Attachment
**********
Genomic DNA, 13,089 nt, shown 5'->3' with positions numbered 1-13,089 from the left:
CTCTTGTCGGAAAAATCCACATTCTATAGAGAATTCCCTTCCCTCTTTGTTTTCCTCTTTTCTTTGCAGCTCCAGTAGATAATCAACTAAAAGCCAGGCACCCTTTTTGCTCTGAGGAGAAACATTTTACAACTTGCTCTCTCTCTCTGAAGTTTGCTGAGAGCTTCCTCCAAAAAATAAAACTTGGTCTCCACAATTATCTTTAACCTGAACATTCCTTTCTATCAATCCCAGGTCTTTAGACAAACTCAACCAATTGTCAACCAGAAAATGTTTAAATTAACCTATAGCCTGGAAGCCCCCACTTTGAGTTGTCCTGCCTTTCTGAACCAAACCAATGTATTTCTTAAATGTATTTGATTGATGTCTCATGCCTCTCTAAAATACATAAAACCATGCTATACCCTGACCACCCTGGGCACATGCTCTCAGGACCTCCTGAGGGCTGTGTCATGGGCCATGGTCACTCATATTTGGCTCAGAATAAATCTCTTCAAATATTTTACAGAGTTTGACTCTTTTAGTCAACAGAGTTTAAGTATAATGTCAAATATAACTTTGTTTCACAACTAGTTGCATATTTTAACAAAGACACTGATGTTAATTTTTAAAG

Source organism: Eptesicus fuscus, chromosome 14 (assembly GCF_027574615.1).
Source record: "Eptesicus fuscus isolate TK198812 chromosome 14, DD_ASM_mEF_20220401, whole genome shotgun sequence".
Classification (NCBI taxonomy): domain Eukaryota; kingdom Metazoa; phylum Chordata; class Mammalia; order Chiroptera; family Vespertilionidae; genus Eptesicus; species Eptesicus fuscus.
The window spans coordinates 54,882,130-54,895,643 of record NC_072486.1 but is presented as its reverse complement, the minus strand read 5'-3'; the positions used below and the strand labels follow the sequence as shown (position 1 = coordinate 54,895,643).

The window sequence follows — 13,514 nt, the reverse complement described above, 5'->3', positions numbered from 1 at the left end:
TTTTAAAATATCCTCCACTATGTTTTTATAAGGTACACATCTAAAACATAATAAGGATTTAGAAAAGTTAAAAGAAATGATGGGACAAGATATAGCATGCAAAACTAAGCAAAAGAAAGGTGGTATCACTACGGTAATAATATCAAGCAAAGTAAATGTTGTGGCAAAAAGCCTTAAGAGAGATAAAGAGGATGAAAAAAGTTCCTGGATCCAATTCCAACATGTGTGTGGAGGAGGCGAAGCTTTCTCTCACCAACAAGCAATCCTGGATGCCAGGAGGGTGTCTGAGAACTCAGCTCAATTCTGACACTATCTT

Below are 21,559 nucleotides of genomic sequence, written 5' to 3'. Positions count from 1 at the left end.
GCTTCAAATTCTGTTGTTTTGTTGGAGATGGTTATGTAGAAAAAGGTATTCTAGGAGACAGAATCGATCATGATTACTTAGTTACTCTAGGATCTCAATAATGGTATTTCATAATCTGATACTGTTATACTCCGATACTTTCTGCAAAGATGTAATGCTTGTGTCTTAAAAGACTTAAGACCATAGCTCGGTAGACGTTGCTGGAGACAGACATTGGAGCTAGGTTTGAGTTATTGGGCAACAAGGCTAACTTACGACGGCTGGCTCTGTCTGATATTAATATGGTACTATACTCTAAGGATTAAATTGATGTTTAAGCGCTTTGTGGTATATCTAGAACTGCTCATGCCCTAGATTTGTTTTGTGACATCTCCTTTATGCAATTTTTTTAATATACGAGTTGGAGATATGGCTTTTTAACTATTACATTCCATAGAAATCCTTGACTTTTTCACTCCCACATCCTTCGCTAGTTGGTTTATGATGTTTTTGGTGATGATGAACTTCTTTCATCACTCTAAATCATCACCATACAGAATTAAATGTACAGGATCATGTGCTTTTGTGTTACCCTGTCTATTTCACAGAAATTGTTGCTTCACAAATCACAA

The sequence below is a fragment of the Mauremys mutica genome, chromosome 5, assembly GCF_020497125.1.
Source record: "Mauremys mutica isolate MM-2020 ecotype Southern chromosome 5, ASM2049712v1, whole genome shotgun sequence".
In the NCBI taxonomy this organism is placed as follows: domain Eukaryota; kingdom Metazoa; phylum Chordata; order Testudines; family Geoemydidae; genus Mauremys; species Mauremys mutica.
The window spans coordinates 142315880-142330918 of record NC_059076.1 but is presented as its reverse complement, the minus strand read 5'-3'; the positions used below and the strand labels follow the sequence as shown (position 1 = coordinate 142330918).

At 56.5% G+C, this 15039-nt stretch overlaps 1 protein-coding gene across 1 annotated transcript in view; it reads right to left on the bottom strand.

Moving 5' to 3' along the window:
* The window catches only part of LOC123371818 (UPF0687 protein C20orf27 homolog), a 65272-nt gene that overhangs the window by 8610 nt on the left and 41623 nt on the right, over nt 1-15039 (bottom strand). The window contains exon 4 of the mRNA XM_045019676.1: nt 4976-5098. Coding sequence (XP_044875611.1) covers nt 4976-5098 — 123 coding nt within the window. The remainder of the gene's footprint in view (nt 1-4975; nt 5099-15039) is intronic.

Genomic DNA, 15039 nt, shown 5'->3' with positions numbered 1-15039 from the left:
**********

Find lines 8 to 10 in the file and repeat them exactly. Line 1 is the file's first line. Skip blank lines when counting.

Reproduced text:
TTTTAAAATATCCTCCACTATGTTTTTATAAGGTACACATCTAAAACATAATAAGGATTTAGAAAAGTTAAAAGAAATGATGGGACAAGATATAGCATGCAAAACTAAGCAAAAGAAAGGTGGTATCACTACGGTAATAATATCAAGCAAAGTAAATGTTGTGGCAAAAAGCCTTAAGAGAGATAAAGAGGATGAAAAAAGTTCCTGGATCCAATTCCAACATGTGTGTGGAGGAGGCGAAGCTTTCTCTCACCAACAAGCAATCCTGGATGCCAGGAGGGTGTCTGAGAACTCAGCTCAATTCTGACACTATCTT

Below are 21,559 nucleotides of genomic sequence, written 5' to 3'. Positions count from 1 at the left end.
GCTTCAAATTCTGTTGTTTTGTTGGAGATGGTTATGTAGAAAAAGGTATTCTAGGAGACAGAATCGATCATGATTACTTAGTTACTCTAGGATCTCAATAATGGTATTTCATAATCTGATACTGTTATACTCCGATACTTTCTGCAAAGATGTAATGCTTGTGTCTTAAAAGACTTAAGACCATAGCTCGGTAGACGTTGCTGGAGACAGACATTGGAGCTAGGTTTGAGTTATTGGGCAACAAGGCTAACTTACGACGGCTGGCTCTGTCTGATATTAATATGGTACTATACTCTAAGGATTAAATTGATGTTTAAGCGCTTTGTGGTATATCTAGAACTGCTCATGCCCTAGATTTGTTTTGTGACATCTCCTTTATGCAATTTTTTTAATATACGAGTTGGAGATATGGCTTTTTAACTATTACATTCCATAGAAATCCTTGACTTTTTCACTCCCACATCCTTCGCTAGTTGGTTTATGATGTTTTTGGTGATGATGAACTTCTTTCATCACTCTAAATCATCACCATACAGAATTAAATGTACAGGATCATGTGCTTTTGTGTTACCCTGTCTATTTCACAGAAATTGTTGCTTCACAAATCACAA